In the beginning…


My interest in researching our family history began with the stories I remembered my grandmother telling me about about my great-grandmother Ellen Wilson Hemingway, who was known as Ellen, daughter of John Wilson, but actually began life as Ellen Fozzard. My grandmother had told me: “She was a mannequin – disowned by her family of wealthy mill owners – her family had a servant and Ellen was driven about in a carriage”.

What I found, in fact, was that Ellen was a dressmaker before her marriage and therefore probably also could be described as a mannequin, as dressmakers would model their samples in those days. Also, she was illegitimate, known by her mother’s married name of Wilson, but Ellen legally still had the surname “Fozzard”, as shown on her marriage certificate…maybe her illegitimacy is the origin of the theory that she was disowned, or that her mother was.

I also have some vague recollection of being told that Ellen’s family was associated with the fishing industry at Fleetwood. My cousin remembered that too. The Fozzards certainly had no obvious connection with the west coast, having come from a family background of stonemasons in West Ardsley, near Wakefield, but Ellen’s husband was named John Wilson. Wilson is a known name in the historic fishing industry on the Fylde coast, so perhaps there is a connection there to be explored.

Grandma Sheard, Dewsbury, 1916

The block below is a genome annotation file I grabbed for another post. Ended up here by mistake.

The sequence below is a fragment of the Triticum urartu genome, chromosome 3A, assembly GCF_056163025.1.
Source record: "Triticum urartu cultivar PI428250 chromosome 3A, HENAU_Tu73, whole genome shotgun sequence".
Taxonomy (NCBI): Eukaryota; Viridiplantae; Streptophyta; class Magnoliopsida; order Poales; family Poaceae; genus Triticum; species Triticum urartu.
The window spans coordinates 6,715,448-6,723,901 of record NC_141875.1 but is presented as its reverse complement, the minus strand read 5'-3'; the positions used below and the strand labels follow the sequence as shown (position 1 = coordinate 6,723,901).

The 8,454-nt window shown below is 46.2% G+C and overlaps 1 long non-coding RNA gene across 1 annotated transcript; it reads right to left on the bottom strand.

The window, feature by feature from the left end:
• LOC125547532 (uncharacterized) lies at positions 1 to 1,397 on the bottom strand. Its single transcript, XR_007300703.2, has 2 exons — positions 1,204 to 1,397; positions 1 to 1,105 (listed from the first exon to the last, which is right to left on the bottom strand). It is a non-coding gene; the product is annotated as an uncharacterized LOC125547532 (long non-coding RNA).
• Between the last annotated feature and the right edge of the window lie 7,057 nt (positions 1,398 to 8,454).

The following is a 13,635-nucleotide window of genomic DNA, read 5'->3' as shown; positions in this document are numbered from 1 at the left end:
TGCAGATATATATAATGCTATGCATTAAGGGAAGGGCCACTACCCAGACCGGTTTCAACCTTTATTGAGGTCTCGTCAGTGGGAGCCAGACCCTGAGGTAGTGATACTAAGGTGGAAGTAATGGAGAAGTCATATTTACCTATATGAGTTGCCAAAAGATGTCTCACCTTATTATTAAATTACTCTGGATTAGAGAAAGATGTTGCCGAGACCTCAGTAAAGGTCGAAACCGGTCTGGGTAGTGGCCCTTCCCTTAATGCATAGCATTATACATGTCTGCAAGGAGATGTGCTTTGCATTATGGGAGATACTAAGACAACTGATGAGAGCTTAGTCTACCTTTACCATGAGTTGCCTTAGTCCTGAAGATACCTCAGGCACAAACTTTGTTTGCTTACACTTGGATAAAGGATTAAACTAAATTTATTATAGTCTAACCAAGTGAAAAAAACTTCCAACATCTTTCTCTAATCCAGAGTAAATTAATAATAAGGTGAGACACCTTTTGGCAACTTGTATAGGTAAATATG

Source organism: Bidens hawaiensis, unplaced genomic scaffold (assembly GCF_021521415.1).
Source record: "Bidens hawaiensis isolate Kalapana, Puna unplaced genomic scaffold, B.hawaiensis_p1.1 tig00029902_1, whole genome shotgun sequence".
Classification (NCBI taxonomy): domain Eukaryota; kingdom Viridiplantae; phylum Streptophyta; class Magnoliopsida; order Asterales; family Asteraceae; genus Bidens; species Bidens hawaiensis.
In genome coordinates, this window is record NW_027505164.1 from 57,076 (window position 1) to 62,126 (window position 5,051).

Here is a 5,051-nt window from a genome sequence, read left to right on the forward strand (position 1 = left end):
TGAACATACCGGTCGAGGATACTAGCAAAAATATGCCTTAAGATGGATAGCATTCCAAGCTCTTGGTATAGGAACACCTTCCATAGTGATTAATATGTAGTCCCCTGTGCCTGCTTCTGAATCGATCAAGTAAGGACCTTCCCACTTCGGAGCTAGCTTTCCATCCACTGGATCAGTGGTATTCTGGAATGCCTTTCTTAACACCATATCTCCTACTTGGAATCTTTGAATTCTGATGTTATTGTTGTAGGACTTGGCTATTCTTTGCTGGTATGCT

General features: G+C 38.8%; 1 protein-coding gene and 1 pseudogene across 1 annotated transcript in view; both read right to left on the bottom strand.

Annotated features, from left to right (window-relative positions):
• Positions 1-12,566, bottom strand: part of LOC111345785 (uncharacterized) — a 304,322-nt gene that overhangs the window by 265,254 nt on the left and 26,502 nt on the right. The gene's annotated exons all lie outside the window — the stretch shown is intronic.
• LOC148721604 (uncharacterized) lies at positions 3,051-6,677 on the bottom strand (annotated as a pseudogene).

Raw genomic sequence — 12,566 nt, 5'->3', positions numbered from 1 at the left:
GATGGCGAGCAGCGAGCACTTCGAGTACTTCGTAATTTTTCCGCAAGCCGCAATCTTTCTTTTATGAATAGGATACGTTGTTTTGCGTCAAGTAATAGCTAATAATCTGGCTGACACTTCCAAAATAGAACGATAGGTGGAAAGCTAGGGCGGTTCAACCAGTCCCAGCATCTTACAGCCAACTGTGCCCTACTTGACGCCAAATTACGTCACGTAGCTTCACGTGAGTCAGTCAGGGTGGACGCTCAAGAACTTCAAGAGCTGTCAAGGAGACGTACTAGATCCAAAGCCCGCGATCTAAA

Ellen’s daughter, my grandmother, Lilian, with sons Eric and Hector in 1916

Possible connections with the mill-owning Fozzards of Dewsbury and Batley, which I initially pursued, were not found and may have been assumed, as the name “Fozzard” is not a common one. However, Ellen’s husband was a textile engineer and the family did keep a servant, whom I found enumerated on the Dewsbury census. What I also found was that Ellen’s husband, Herbert Hemingway came from a long line of mill owners and blanket manufacturers based in Earlsheaton, a village just outside Dewsbury. The Hemingways go back to the 15th Century in the Halifax area and came to Dewsbury in the 16th Century.

Like all family stories there were things that I found to be true and other things perhaps exaggerated or attributed to the wrong person. I spent a long time researching the Fozzard and Hemingway families and, by this time, my appetite had been whetted and I became well and truly hooked. It was the beginning of an amazing journey into the past and I am still travelling.

Inset is a photograph of my grandmother Lilian, taken in 1916 with the children of her first marriage to Harry MacDonald – Hector (standing) and Eric (seated), who were my mother’s half-brothers.